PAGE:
Wildlife World Zoo, Aquarium & Safari Park is celebrating the birth of three white lion cubs this week.
With only 300 in existence globally, white lions are considered the rarest in the world, according to a release.
The big cats lack national and international legislative protection, and are victims of habitat encroachment, poaching and human-wildlife conflict. They are unique to one endemic region on the globe, the UNESCO Kruger-to-Canyons Biosphere region in South Africa, the release stated. They hold significant conservation value, carrying a unique genetic marker, which continues to occur and is an important part of the biodiversity of the region.
“White lions need increased protection in their endemic habitat and without it, they will soon face extinction. As we create more awareness to the issue, we hope CITES, the IUCN and the South African government will list the white lion as a critically endangered sub-population and increase protection to help secure their future," said Kristy Morcom, the zoo’s director of media relations.
The cubs are currently in the facility’s Baby Animal Nursery, receiving around-the-clock care by Wildlife World’s hand-raising team and veterinarians to ensure their survival.
The youngsters enjoy bottles of formula several times a day and over the next few weeks, they will begin the transition to include meat in their diet.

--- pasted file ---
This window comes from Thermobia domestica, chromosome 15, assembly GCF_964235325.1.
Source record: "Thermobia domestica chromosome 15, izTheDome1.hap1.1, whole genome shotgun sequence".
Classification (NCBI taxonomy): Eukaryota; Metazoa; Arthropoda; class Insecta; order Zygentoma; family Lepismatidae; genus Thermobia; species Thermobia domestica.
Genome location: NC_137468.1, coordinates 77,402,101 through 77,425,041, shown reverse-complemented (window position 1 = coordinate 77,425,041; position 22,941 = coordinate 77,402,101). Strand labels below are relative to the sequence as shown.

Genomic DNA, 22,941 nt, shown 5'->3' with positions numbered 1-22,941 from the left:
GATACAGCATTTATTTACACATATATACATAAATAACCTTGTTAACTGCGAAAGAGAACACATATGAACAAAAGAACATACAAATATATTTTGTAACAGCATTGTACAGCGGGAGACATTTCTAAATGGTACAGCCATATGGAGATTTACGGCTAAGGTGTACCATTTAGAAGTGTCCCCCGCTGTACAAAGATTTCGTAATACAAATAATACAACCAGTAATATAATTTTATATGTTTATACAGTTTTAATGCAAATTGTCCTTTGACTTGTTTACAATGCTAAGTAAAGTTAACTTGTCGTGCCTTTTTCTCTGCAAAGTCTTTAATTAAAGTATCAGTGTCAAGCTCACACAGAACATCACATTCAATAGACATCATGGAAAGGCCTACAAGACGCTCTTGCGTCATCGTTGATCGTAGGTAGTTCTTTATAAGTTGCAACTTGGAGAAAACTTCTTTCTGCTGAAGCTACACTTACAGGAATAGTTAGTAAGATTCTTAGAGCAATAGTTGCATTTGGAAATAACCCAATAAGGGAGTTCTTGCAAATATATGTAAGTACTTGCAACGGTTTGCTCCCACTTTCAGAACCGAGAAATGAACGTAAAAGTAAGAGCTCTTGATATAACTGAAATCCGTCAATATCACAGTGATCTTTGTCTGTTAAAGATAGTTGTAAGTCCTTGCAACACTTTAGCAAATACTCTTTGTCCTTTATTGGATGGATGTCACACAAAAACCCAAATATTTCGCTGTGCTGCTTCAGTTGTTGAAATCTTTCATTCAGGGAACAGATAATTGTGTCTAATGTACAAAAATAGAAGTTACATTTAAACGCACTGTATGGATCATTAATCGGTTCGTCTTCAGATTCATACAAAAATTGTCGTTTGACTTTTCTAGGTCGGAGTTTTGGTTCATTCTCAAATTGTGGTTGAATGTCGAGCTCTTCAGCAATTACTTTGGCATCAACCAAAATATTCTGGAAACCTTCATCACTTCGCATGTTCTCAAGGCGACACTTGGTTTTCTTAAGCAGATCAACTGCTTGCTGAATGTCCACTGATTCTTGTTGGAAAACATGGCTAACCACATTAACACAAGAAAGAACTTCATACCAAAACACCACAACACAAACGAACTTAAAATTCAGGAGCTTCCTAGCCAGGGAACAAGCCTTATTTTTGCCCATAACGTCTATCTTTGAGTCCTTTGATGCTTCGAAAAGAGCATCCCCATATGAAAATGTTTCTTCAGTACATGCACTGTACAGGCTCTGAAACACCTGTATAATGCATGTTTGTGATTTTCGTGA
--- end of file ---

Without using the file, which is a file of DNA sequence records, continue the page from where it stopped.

With more than 600 species and 6,000 animals on display, there are always new arrivals at Wildlife World. Other babies on display include jaguar cubs, a leopard cub, baby warthogs, a tapir, a giraffe, baby sable antelope, endangered addax, Arabian oryx and others throughout the 100-acre park.
Wildlife World’s keepers and veterinarians have raised dozens of species of wild and endangered animals over the past quarter century, the release stated.
The zoo strives to maximize genetic diversity in the zoological population with its breeding programs.
As a USDA-licensed private institution accredited by the Zoological Association of America and the Alliance of Marine Mammal Parks & Aquariums, Wildlife World does not receive taxpayer funding. No tax dollars have ever been spent to build or operate Wildlife World in its nearly 37-year history, the release stated.
The zoo, 16501 W. Northern Ave., is open from 9 a.m. to 6 p.m. daily, with last admission is at 4:30 p.m. Aquarium hours are 9 a.m. to 7 p.m.
For more information, visit wildlifeworld.com or call 623-935-9453 or follow @ZooWildlife on Facebook, Instagram or Twitter
For more information about white lions, visit whitelions.org.
The Global White Lion Protection Trust is a registered nonprofit situated in a protected area of endemic bushveld in the Greater Timbavati, South Africa. It has successfully reintroduced white lions into their natural habitat in a carefully phased, ground-breaking scientific program that integrates them with wild golden lions.
Thanks to the trust’s efforts, several prides now roam freely in their ancestral heritage lands.